Same hate, different year

Frazier Glenn Cross (left) and Joseph Paul Franklin.   Photos courtesy Johnson County, Kan. Sheriff’s Department (Cross) and Missouri Department of Corrections.  


I had planned to devote this space to Part II of my modest series about young, Jewish entrepreneurs, which had its Part I last week. But then Sunday’s shootings in suburban Kansas City occurred, and that changed my plan.

Like you, I was horrified and deeply upset when I heard the news. Three lives ended allegedly at the will of an anti-Semitic hatemonger with a gun. I still can’t get my hands around someone going to a Jewish Community Center to randomly shoot people in a parking lot before driving a short distance to another Jewish facility to gun down someone else. Then I heard the name of that someone.

At first it didn’t register, largely because of the surname. But as more details around the shootings emerged, it became clear that the alleged gunman, first identified as Frazier Glenn Cross, 73, of Aurora, Mo., was also F. Glenn Miller. And that’s when I remembered.

In 2010, while reporting on stories about hate crimes for the Light, I interviewed Miller, who told me he was a “white separatist.” During our phone interview, he said he was running as a write-in candidate for the U.S. Senate from Missouri to “expose the Jewish genocide against the white Gentile race.”


Part of our conversation centered on radio ads to tout his candidacy, in which he chastised white men, calling them “cowards” for allowing Jews to take over “our government, our banks and our media.” Those assertions were followed by a description of how “tens of thousand of foreign mud people” have invaded America and “taken our jobs and our women,” and ended with Miller urging “white men to unite, join together and take our country back” by voting for him for the U.S. Senate.

What a surprise — that plan didn’t work.

After listening to Miller rant about his hatred of Jews, saying we had demonized the word “German” and referring to us as “parasites,” I remember hanging up and wanting to take a shower. I needed to wash away the stench of his venom.

On Monday, Dale Singer, a friend and former colleague asked if he could interview me about my conversation with Miller for St. Louis Public Radio (KWMU), where Singer now works. He asked about Miller’s vitriolic talk against Jews, as I also recalled how when Howard Stern asked Miller whom he hated most — blacks, gays or Jews — his response was that Jews were the worst by far.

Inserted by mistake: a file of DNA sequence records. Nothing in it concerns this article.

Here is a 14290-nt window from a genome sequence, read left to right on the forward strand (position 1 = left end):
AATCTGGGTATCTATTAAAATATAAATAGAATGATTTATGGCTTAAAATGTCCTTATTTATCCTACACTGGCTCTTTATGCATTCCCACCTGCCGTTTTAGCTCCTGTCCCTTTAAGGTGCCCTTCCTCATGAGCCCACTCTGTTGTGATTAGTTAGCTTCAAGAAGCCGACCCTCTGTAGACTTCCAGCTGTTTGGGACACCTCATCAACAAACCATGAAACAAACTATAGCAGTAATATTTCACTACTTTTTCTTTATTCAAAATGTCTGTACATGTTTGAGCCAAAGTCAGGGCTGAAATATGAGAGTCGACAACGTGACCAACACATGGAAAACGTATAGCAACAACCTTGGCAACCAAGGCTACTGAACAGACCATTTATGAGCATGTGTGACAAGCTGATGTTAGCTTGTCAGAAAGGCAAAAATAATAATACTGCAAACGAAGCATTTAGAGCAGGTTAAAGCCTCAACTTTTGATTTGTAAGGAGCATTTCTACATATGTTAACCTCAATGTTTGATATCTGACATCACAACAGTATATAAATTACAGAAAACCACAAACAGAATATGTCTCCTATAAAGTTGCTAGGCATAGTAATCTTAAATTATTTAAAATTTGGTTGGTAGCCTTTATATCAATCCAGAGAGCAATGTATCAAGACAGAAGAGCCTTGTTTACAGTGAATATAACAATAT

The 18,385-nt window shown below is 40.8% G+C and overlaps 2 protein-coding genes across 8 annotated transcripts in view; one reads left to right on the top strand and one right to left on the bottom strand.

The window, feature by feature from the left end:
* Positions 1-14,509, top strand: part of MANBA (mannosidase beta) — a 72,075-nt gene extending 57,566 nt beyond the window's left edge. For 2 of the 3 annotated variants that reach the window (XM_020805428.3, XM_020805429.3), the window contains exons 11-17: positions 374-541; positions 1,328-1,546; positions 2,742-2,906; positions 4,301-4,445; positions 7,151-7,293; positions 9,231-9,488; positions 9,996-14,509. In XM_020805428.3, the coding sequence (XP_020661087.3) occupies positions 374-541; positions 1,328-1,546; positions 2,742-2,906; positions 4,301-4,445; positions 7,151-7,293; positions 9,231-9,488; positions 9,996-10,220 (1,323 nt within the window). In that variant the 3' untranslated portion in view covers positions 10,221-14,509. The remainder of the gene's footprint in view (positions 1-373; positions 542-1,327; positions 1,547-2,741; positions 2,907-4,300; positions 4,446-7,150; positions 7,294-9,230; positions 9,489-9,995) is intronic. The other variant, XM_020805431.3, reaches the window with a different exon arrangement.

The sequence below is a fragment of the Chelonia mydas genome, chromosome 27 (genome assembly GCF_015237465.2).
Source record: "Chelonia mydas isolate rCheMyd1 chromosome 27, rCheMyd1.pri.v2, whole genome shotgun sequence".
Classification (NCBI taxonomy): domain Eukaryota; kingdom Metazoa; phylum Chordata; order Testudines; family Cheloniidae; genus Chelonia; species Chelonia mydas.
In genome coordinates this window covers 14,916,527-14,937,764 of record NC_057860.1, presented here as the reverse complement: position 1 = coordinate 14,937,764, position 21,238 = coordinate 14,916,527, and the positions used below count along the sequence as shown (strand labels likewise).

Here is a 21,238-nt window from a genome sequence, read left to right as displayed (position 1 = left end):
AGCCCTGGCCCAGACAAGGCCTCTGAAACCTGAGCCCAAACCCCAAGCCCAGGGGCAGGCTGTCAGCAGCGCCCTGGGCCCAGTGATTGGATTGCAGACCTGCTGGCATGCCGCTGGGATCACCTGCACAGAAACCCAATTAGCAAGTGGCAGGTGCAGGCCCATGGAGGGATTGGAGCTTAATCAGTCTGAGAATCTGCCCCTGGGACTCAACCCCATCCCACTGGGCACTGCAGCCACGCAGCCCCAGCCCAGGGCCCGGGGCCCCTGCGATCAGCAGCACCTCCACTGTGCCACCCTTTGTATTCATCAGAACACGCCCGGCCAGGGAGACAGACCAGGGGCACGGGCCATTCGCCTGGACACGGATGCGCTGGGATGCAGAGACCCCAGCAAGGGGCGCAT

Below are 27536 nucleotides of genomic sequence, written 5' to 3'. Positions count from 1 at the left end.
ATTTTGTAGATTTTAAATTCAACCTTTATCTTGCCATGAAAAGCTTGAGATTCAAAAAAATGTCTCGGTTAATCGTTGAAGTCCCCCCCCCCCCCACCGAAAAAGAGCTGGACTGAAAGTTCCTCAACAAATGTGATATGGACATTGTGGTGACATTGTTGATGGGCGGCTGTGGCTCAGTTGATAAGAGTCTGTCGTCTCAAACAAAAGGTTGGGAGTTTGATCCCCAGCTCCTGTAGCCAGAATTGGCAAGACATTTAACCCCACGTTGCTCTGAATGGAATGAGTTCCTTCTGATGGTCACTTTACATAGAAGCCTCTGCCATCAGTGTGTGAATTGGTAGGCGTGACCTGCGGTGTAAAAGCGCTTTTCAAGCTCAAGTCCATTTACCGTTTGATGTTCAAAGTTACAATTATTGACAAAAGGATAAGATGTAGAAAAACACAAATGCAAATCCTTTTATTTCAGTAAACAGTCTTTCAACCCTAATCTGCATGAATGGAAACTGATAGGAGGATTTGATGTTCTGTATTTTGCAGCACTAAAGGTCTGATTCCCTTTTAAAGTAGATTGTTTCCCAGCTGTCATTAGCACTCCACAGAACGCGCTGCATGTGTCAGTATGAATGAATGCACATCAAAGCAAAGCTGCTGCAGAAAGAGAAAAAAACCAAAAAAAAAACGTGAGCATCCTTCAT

Then Singer asked me if I thought Miller capable of the kind of violence he is alleged to have committed. As much as I knew that question was coming, it gave me pause.

Through the course of reporting on hate crimes, I’ve spoken to a long list of career haters. The list includes Joseph Paul Franklin, who after 15 years on death row, was executed in Missouri last November for the 1977 murder of Gerald Gordon. Franklin fatally shot Gordon on the parking lot of the former Brith Sholom Kneseth Israel (BSKI) temple in Richmond Heights as he was leaving a bar mitzvah service.

As the Kansas City events unfolded Sunday, I also learned of the passing, that very same day, of Rabbi Benson Skoff, who had officiated at the bar mitzvah the day Franklin shot Gordon.

Franklin, a longtime white supremacist, had been convicted of killing many more people than Gordon; in fact, he was given six life sentences. When I spoke to Franklin in jail in 2010, he maintained how “the devil had control” over his mind when he killed Jews, gays and blacks, and how meditation and his interests in Eastern religions had turned his life around. He blamed a childhood filled with abuse, later coupled with his own alcoholism, on becoming a neo-Nazi and wished the killings never happened but added, “there is no way you can go back and undo something like that.”

I knew Franklin was a sociopath and would likely say anything to avoid execution. Yet there was a part of me that wanted to believe he was genuinely remorseful.

One thing’s for sure — there aren’t enough remorseful souls out there. Currently, there are more than 900 known hate groups operating across the country, including neo-Nazis, Klansmen, white nationalists, neo-Confederates, racist skinheads, black separatists, border vigilantes and others, according to the Southern Poverty Law Center, a national hate watch group.

Since 2000, the number of hate groups has increased by 56 percent. Part of this uptick has been fueled by people like Miller, a former “grand dragon” of the Ku Klux Klan, who has posted more than 12,000 times on the anti-Semitic, white supremacist Vanguard News Network website since its launch in 2000.

Yet when Singer asked me if I thought Miller was capable of such behavior, I responded: “With folks like that you think they’re a lot of talk. When I heard about his (alleged) actions, I was really shocked.” 

Not exactly the most profound answer, but true. I was shocked. I still am. I couldn’t imagine his spouting being more than just that, maybe because I didn’t want to think he, or anyone else, could have that capacity.

And even though I know that Miller isn’t alone, that there are more like him out there, the indecency of such flagrant acts as he’s accused of, the senselessness, still seems unfathomable.

So what’s the take-away here? I’m not sure. All I know is that I keep thinking about Mindy Corporan, both the mother who lost a 14-year-old son and the daughter who lost a 69-year-old father in Sunday’s shootings. I think about her poise under these worst of circumstances, and how she is coping with such unimaginable grief.

“It’s the prayers that help,” she said Tuesday. “So keep on praying.”

Maybe that’s all any of us can do. Keep on praying for the hate to end.